It is the goal of many a GeekDad to instill in his children a sense of wonder in the sciences.
The difficulty often comes in the "how." It can be amazingly difficult to explain to your offspring just how cool, say, chemical engineering is. I believe I got thoroughly trounced with a training lightsaber the last time I brought up the wonders of fish taxonomy with my five year old. So we resort to stuffing our shelves with the likes of Dr. Axelrod’s Atlas and wait for the magic to happen. Soon you discover that throwing books at them isn’t always the best answer either, particularly when they are young. I don’t know many people that say "I knew I wanted to be a/an
(insert career path) when I picked up a really dry book on the subject." What you’re more apt to hear is a tale of them doing something. Thus begins a series of posts picking a field of scientific study and a corresponding hobby/project that goes beyond a trip to the museum.
So, what if you wanted to raise entomologists? Introduce your kids to beekeeping.
Beekeeping is a great hobby and a fantastic way to get your kids hooked on insects. It also is not for the faint of heart, so lets get the warnings out of the way. Hang around upset bees enough and you will get stung, regardless of what protection you are wearing. Observing from a short distance will usually prevent this, but know that there’s still a decent chance of it happening to you or your child. Make sure your kids understand this as well.
Almost all keepers have EpiPens, and make sure you know there is a fresh one around when you go to make your first trip to the bees.
Still with me? Read on.
You will need some manner of protection. At the very least, you should purchase a veil. Some come with hats and others do not. I’ve used a baseball cap with mine and sun hats work as well. You can also go hog wild and purchase a full bee suit tho this isn’t necessary.
If you are looking to save a few dollars there are alternatives that can be picked up at your local thrift store. Generally speaking, you want clothes that are light in color (dark clothing can make bees VERY angry) and thick/loose enough to keep stingers from hitting their mark. My son and I use light tan windbreakers, khaki pants and sneakers with thick socks. Gardening gloves will do in a pinch to protect your hands. As the photo aptly demonstrates, you are not going to be impressing any ladies with your garb. So long as it keeps the little flying ladies with the butt needles from getting to you, all is well.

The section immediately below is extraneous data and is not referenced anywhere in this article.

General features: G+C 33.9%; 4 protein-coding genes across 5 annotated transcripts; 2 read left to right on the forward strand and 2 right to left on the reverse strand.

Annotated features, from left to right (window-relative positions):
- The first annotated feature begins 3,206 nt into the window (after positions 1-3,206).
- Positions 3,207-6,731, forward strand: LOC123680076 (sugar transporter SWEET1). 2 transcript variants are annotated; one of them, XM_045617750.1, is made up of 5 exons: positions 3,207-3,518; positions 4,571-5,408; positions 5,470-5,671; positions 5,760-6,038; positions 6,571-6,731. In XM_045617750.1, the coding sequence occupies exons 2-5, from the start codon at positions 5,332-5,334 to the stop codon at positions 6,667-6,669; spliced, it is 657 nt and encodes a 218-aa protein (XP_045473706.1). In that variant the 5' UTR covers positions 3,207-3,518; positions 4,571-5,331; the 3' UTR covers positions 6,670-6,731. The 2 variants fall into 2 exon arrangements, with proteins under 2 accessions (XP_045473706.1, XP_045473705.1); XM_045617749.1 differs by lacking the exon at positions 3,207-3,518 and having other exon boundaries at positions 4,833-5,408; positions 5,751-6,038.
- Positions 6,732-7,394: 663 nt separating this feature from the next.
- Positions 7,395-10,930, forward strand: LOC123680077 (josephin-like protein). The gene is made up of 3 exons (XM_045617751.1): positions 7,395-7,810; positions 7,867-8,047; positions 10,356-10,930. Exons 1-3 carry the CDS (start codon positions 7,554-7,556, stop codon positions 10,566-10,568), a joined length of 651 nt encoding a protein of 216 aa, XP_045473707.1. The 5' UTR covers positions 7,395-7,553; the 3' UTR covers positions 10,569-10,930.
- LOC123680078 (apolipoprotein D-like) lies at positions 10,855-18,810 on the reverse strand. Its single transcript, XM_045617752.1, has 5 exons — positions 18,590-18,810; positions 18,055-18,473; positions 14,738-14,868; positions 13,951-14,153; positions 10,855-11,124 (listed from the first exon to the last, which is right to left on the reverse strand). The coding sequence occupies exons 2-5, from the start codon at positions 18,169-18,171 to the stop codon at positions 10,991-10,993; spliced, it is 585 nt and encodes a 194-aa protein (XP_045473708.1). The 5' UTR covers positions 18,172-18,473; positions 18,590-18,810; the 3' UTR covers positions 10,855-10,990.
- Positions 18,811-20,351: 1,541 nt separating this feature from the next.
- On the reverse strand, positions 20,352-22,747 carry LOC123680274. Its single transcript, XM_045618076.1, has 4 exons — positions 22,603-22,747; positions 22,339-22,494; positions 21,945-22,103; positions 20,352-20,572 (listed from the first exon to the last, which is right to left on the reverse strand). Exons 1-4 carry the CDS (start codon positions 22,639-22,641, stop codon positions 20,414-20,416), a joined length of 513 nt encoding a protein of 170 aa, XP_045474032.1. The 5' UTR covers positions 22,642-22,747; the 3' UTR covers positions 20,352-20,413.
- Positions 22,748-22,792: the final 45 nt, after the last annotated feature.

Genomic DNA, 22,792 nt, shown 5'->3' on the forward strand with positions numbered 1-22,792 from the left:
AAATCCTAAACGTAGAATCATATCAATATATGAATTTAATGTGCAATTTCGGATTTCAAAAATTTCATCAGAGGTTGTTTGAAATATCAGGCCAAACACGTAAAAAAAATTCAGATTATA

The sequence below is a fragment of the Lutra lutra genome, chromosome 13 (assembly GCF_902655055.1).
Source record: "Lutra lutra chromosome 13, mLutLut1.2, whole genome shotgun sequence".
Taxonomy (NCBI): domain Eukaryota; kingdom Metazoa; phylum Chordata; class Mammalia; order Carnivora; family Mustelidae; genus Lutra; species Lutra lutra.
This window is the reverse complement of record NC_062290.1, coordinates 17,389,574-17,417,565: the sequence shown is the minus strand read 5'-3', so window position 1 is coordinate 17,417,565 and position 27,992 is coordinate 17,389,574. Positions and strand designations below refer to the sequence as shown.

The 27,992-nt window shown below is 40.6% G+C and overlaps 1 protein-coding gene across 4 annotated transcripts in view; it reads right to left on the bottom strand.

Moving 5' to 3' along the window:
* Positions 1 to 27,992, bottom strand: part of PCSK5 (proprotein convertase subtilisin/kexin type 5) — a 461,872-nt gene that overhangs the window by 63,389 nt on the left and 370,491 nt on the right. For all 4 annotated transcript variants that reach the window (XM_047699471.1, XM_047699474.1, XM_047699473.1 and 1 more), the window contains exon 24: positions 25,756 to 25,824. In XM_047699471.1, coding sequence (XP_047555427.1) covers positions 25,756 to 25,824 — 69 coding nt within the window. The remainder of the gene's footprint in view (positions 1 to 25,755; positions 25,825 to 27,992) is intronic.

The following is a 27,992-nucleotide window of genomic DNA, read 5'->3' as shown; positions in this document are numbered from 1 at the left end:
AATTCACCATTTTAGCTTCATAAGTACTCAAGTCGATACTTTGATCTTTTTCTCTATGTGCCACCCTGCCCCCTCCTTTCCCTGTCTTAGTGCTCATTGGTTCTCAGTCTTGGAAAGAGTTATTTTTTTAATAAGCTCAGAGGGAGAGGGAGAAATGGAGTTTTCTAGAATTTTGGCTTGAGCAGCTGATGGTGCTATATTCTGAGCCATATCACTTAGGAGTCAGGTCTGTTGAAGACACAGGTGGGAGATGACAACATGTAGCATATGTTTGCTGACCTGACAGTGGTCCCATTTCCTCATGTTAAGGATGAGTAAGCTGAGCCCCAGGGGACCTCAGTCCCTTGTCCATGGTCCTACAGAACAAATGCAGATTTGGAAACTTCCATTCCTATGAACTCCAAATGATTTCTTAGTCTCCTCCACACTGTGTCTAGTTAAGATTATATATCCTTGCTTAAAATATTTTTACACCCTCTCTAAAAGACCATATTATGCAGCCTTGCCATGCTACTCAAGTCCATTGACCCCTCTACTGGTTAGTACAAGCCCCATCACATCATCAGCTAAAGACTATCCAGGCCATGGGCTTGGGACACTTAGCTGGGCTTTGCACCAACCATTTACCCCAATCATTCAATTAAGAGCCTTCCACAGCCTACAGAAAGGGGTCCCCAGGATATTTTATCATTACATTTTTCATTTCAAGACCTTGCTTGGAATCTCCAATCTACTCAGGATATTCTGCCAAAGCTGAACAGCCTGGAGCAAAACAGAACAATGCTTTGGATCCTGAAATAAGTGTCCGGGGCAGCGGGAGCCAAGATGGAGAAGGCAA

Next up, find yourself an experienced keeper. There are beekeepers all over the country, and more than likely there’s a few right under your nose. Some offer observatory hives to give a brief taste, but let me assure you it isnt the same as getting into the thick of it. There are ogarnizations such as the Eastern Apicultural Society, as well as forums like those found at Beesource. Check around, make some calls and ask if you may join them. That’s how I got my start at an apiary in downtown Philadelphia.
My son and I began beekeeping this past spring an at the Queen Village Community Garden. There have been hives here in the city of brotherly love for more than 20 years. More than a quarter million bees live around the corner from my apartment and I had not a clue!
Thus far the broodling and I have had a blast. I’ve taken him down to see the hives several times, and he’s come out unscathed and somewhat enamored with the girls (all bees, save for the few drones, are female). Often he’ll take it upon himself to try and "help" some of the bees that have gotten squashed/stuck/injured. We’ll see how fearless he proves after he gets stung that first time. Then again, that may be the very thing he remembers steering his futureself to a career in entomology.